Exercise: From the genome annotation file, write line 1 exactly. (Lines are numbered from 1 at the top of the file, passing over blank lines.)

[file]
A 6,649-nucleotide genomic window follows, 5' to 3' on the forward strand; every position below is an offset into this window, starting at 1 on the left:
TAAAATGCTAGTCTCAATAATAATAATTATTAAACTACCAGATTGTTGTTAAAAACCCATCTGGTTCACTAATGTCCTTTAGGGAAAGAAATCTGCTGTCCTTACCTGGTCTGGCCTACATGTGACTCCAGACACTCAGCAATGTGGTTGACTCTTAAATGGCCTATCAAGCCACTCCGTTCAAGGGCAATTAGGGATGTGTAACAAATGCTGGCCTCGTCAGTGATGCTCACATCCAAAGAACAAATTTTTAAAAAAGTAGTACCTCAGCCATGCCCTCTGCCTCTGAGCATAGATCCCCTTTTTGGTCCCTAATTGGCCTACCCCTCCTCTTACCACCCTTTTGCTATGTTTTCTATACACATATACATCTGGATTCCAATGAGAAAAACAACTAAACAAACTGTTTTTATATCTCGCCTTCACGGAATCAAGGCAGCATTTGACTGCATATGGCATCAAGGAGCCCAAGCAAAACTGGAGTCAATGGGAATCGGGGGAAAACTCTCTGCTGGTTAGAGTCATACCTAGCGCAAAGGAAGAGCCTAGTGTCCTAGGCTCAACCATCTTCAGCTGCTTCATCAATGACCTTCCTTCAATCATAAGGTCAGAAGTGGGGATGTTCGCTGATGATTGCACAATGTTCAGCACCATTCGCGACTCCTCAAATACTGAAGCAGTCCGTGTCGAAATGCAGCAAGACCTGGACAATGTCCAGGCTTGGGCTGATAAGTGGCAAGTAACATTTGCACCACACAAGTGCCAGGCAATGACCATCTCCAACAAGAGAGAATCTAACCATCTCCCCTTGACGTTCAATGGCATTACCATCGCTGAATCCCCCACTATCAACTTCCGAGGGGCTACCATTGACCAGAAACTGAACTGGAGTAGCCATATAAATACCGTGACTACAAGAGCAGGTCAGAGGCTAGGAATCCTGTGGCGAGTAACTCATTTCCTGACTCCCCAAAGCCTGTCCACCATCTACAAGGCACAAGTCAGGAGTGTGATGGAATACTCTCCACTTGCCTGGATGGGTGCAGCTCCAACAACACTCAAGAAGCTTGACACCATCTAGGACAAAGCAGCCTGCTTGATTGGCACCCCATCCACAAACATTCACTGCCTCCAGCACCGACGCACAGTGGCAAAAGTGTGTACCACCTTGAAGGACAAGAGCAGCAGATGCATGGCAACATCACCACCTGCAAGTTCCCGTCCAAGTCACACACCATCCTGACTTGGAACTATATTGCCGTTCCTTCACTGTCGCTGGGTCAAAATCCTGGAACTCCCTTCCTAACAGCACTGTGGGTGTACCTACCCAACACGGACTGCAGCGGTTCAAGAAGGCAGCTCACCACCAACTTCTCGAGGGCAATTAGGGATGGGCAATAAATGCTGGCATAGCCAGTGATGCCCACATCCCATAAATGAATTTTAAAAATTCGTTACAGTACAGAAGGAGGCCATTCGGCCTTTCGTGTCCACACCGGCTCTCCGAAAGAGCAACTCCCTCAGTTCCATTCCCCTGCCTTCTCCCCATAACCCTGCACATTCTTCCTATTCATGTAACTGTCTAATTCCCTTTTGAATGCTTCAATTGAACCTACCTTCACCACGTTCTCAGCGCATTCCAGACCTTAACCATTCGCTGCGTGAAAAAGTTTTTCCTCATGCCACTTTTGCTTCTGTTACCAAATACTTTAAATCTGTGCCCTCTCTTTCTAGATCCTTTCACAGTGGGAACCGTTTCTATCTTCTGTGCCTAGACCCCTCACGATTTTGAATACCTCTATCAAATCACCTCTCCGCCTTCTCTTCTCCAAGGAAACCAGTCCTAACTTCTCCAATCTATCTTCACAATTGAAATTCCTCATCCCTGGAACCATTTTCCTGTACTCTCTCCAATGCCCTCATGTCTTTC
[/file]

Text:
A 6,649-nucleotide genomic window follows, 5' to 3' on the forward strand; every position below is an offset into this window, starting at 1 on the left: